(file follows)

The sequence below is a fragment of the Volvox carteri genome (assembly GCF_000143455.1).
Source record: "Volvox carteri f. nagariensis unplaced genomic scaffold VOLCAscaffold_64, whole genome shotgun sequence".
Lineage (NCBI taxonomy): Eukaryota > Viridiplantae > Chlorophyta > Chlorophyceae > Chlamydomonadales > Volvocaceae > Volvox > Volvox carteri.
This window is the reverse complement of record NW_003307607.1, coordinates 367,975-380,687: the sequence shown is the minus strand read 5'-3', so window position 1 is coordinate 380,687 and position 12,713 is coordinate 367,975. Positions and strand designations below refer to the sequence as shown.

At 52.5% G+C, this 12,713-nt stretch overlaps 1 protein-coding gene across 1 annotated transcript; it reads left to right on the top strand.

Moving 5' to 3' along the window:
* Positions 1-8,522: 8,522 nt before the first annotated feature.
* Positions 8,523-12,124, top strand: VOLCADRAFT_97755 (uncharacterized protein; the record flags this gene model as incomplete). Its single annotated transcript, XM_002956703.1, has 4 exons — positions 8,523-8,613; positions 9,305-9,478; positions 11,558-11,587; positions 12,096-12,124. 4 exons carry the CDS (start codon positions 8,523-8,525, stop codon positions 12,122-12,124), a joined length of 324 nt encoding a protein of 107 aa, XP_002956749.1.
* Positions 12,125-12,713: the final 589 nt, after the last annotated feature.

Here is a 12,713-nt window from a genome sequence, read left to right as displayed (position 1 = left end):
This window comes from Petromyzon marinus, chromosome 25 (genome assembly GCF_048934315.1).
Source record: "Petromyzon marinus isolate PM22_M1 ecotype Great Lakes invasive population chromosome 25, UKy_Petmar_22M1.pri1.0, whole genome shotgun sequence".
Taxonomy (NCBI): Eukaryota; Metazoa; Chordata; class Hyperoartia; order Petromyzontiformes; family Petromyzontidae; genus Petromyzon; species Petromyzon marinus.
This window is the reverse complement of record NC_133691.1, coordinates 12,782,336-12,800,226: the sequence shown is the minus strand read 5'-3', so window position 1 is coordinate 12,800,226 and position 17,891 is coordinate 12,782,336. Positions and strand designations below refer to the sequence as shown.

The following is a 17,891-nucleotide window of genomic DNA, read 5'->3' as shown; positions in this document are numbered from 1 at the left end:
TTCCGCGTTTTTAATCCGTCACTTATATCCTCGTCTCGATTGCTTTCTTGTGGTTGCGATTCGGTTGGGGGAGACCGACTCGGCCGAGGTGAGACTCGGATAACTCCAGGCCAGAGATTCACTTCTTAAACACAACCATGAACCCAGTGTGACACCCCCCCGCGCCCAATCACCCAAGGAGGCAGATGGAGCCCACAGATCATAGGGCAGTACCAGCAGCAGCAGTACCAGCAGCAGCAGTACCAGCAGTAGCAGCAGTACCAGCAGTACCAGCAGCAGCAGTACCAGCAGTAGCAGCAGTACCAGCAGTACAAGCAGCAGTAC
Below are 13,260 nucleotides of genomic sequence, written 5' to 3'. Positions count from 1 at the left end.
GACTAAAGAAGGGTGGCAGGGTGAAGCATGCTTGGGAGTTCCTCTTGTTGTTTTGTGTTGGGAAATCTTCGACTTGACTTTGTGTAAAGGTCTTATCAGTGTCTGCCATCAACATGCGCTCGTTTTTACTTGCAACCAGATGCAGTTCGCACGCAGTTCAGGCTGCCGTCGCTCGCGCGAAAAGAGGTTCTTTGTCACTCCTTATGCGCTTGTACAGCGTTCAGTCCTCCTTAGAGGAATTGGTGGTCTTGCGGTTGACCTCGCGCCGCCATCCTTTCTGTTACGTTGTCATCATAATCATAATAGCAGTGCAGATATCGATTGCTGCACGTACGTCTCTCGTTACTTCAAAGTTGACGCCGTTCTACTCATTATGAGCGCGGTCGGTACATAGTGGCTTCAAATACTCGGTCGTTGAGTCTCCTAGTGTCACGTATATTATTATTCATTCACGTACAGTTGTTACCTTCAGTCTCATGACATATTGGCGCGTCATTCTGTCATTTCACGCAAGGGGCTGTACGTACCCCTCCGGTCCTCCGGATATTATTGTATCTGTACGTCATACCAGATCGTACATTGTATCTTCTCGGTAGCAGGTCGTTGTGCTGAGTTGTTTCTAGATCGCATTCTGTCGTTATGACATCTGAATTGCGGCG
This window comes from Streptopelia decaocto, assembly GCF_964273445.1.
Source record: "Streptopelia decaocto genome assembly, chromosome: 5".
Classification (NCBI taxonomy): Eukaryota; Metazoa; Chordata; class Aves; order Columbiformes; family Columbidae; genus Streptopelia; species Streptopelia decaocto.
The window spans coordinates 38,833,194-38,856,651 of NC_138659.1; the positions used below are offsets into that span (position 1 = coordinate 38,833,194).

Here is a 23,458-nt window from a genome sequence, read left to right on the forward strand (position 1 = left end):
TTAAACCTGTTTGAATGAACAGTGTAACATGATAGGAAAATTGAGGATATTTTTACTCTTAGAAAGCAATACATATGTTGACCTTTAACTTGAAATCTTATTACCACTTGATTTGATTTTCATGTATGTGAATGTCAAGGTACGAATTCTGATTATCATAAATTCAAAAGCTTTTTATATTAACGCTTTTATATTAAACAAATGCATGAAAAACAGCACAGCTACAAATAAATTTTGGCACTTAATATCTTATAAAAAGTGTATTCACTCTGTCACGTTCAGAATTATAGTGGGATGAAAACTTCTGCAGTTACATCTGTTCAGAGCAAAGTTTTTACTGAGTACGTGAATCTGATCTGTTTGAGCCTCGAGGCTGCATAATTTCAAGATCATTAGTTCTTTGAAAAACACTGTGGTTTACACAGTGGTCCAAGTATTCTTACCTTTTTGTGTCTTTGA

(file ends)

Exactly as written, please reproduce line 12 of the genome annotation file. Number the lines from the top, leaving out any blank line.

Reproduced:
Source record: "Petromyzon marinus isolate PM22_M1 ecotype Great Lakes invasive population chromosome 25, UKy_Petmar_22M1.pri1.0, whole genome shotgun sequence".